the first of a series focusing on child protection in the light of the Victoria
Climbie Inquiry, Ruth Winchester looks at factors that limit the effectiveness
of area child protection committees.
latest two seminars in the series set up by Lord Laming following the Victoria
Climbie Inquiry have asked searching questions about the role of area child
protection committees (ACPCs).
While there are undoubtedly many examples of
effective and influential ACPCs, there is also a widespread suspicion that many
others are not fulfilling their function. And as the evidence to the Victoria
Climbie Inquiry demonstrated, there is plenty of scope for these committees to
Andrew Foster, head of the Audit Commission,
told the inquiry: "Evidence from joint reviews has shown that many ACPCs
are reactive and have unproven impact on the ground. They often have limited
commitment from agencies other than social services, and have insufficient
direct responsibilities in their current form as non-executive bodies."
Foster put his finger on some of the core
issues around ACPCs – lack of accountability, lack of "teeth", and
lack of commitment from participating agencies and individuals. ACPCs are
nominally accountable but in reality, although they are required to publish
business plans every year, nobody checks that they are working as they should
be. ACPCs were set up under the guidance attached to the Children Act 1989 and,
because they have no statutory basis, the decisions and policies they make also
have no real statutory weight behind them – member agencies can "take it
or leave it". And these committees have no direct funding to speak of –
they are resourced through the individual members, and the time and money
allocated varies widely from agency to agency and from area to area.
One of the most frequent criticisms is that
the agencies that should make up the core of these bodies are often not
sufficiently committed to the process. Meetings are often attended by junior
staff members rather than the senior ones necessary to make resource and policy
decisions, and some routinely fail to turn up to committee meetings at all.
Even less helpful is the situation reported by some at the Victoria Climbie
Inquiry that, rather than have an empty seat at the table, some agencies have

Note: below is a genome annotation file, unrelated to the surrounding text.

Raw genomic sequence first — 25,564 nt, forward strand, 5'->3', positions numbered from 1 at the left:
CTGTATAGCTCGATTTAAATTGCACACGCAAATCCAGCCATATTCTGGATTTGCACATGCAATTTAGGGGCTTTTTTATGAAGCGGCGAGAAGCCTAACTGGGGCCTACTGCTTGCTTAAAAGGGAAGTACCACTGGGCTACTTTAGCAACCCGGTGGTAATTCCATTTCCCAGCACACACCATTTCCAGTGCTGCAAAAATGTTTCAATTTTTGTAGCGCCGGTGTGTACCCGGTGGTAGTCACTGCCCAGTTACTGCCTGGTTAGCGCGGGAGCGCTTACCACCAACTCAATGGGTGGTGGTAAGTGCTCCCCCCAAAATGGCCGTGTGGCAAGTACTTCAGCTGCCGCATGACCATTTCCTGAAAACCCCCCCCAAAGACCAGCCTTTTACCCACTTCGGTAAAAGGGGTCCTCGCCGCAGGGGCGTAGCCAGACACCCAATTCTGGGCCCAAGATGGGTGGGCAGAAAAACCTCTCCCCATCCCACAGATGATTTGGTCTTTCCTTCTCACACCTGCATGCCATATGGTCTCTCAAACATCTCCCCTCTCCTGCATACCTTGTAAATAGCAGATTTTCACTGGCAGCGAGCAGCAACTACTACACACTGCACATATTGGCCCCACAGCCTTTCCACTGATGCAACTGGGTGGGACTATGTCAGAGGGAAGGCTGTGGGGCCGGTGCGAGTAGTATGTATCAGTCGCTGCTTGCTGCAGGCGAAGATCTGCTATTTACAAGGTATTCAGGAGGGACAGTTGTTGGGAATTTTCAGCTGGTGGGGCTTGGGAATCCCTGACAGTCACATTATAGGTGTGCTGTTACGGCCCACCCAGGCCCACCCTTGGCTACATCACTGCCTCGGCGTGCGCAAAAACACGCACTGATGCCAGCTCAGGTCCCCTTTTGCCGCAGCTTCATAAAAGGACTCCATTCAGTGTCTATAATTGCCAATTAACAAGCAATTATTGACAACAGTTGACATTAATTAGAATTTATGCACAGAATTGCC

sent wholly inappropriate staff – a town planning lawyer rather than a child
care expert, for instance.
This lack of commitment is at times
understandable. Professionals are reluctant to waste precious hours in what
many feel is simply a "talking shop". And although the latest Working
Together guidance insists that child protection should be everybody’s
responsibility, observers suggest that within such a broad range of interests
and backgrounds, "everybody’s responsibility" becomes "nobody’s
This may be exacerbated by the convention
that social services take the lead role – the majority of ACPCs are chaired by
senior social services staff. In this atmosphere, some professionals might be
forgiven for thinking that they can safely absent themselves from proceedings
because social services are running with the baton. In other cases,
professionals who have doubts about social services’ actions or disagree with
the prevailing view may find it impossible to get their views taken seriously.
Roger Thompson is chairperson of the Suffolk
ACPC and is one of a growing number of independent heads. He is fully committed
to the idea of ACPCs and suggests that their role is likely to grow – possibly
towards responsibility for checking new national standards in child protection.
But he agrees that independent chairing could be a step forward for many
committees. "There’s been a tendency for ACPCs to be dominated by social
services, to have been seen as ‘their’ committee, and for all the other
services not to be fully committed. An independent chairperson means you can
avoid that, and it is a real advantage. ACPCs don’t have any executive powers
at all, but what you do have is enormous influence." That influence, he
says, is easier to use when you are seen as non-partisan.
GPs are one of the main targets for
criticisms about lack of commitment. But for their part, many argue that, in